The Golden Grove,
or, A Manuall of Daily Prayers and Letanies
by Jeremy Taylor
Hymns Celebrating the Mysteries and chief Festivals of the Year, according to the manner of the Ancient Church: fitted to the fancy and devotion of the younger and pious persons. Apt for memory, and to be joyned to their other Prayers. Hymns for Advent, or the weeks immediately before the Birth of our blessed Saviour.
WHen Lord, O when shall we
Our dear Salvation see?
Our fainting eyes
Have long'd all night, and 'twas a long one too.
Man never yet could say
He saw more then one day,
One day of Edens seven:
The guilty hours there blasted with the breath
Of sin and death,
Have ever since worn a nocturnal hue.
But thou hast given us hopes that we
At length another day shall see,
Wherein each vile neglected place,
Gilt with the aspect of thy face,
Shall be like that, the porch and gate of Heaven.
How long, dear God, how long!
See how the Nations throng:
All humane kinde
Knit and combin'd
Into one body, look for thee their Head.
Pity our multitude,
Lord, we are vile and rude,
Headless and sensless without thee,
Of all things but the want of thy blest face,
O haste apace;
And thy bright self to this our body wed,
That through the influx of thy power,
Each part that er'st confusion wore
May put on order, and appear
Spruce as the childhood of the year,
When thou to it shalt so united be. Amen.
Lord come away,
Why dost thou stay?
Thy rode is ready; and thy paths made strait
With longing expectation wait
The Consecration of thy beauteous feet.
Ride on triumphantly, behold we lay
Our lusts and proud wills in thy way.
Hosanna! welcome to our hearts. Lord here
Thou hast a Temple too, and full as dear
As that of Sion; and as full of sin,
Nothing but Thieves and Robbers dwell therein;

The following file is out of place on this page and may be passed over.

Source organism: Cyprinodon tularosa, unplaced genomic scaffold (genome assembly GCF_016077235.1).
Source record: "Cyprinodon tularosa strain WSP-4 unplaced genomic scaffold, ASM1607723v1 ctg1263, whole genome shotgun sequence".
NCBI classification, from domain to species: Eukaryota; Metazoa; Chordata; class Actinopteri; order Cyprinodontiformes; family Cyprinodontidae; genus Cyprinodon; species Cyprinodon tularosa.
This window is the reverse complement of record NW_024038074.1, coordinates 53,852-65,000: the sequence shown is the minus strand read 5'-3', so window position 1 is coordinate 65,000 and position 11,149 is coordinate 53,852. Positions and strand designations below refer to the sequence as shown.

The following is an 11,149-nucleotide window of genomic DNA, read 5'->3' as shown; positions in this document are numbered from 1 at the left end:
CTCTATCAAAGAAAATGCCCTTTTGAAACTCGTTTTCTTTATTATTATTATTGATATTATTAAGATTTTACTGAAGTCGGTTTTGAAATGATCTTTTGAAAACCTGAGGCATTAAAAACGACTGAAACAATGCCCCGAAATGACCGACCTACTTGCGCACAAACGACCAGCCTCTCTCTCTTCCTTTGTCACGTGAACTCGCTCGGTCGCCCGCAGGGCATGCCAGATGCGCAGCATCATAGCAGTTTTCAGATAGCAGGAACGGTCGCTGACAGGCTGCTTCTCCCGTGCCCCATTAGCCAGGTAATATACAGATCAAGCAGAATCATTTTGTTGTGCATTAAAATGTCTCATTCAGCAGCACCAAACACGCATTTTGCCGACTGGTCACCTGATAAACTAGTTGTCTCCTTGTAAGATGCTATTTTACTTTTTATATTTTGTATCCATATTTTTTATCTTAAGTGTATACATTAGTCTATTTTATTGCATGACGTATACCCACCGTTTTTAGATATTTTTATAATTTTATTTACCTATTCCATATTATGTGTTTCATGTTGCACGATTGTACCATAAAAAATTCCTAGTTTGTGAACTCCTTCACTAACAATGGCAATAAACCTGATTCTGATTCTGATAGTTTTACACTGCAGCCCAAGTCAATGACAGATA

Enter, and chase them forth & cleanse the floore;
Crucifie them, that they may never more
Profane that holy place
Where thou hast chose to set thy face.
And then if our stiff tongues shall be
Mute in the praises of thy Deity,
The stones out of the Temple wall
Shall cry aloud and call
Hosanna! and thy glorious footsteps greet. Amen.
Mysterious truth! that the self same should be
A Lamb, a Shepherd, and a Lion too!
Yet such was he
Whom first the shepherds knew,
When they themselves became
Sheep to the Shepherd Lambe.
Shepherd of Men and Angels, Lamb of God,
Lion of Judah, by these Titles keep
The Wolf from thy indangered Sheep.
Bring all the world unto thy Fold,
Let Jews and Gentiles hither come
In numbers great that can't be told,
And call thy Lambs that wander, home.
Glory be to God on high,
All glories be to th'glorious Deity.
Where is this blessed Babe
That hath made
All the world so full of joy
That glorious boy
That crowns each Nation
With a triumphant wreath of blessedness?
Where should he be but in the throng,
His Angel Ministers, that sing
And take wing
Just as may Echo to his Voyce,
When wing and tongue and all
May so procure their happiness?
But he hath other Waiters now,
A poor Cow,
An Ox and Mule stand and behold,
That a stable should enfold
Him that can thunder.
Chorus. O what a gracious God have we?
How good, how great! even as our misery.
The blessed Virgin travail'd without pain,
And lodged in an Inne,
A glorious Star the signe
But of a greater guest then ever came that way,
For there he lay
That is the God of Night and Day,
And over all the pow'rs of heaven doth reign.
It was the time of great Augustus Tax,
And then he comes
That payes all sums,
Even the whole price of lost humanity,
And sets us free
From the ungodly Emperie
Of Sin, and Satan, and of Death.
O make our hearts, blest God, thy lodging place,
And in our brest
Be pleas'd to rest,
For thou lov'st Temples better then an Inne,
And cause that sin
May not profane the Deity within,
And sully o're the ornaments of Grace. Amen.
The friend of our eternal King,
Who in his bosome lay,
And kept the Keys
Of his profound and glorious Mysteries: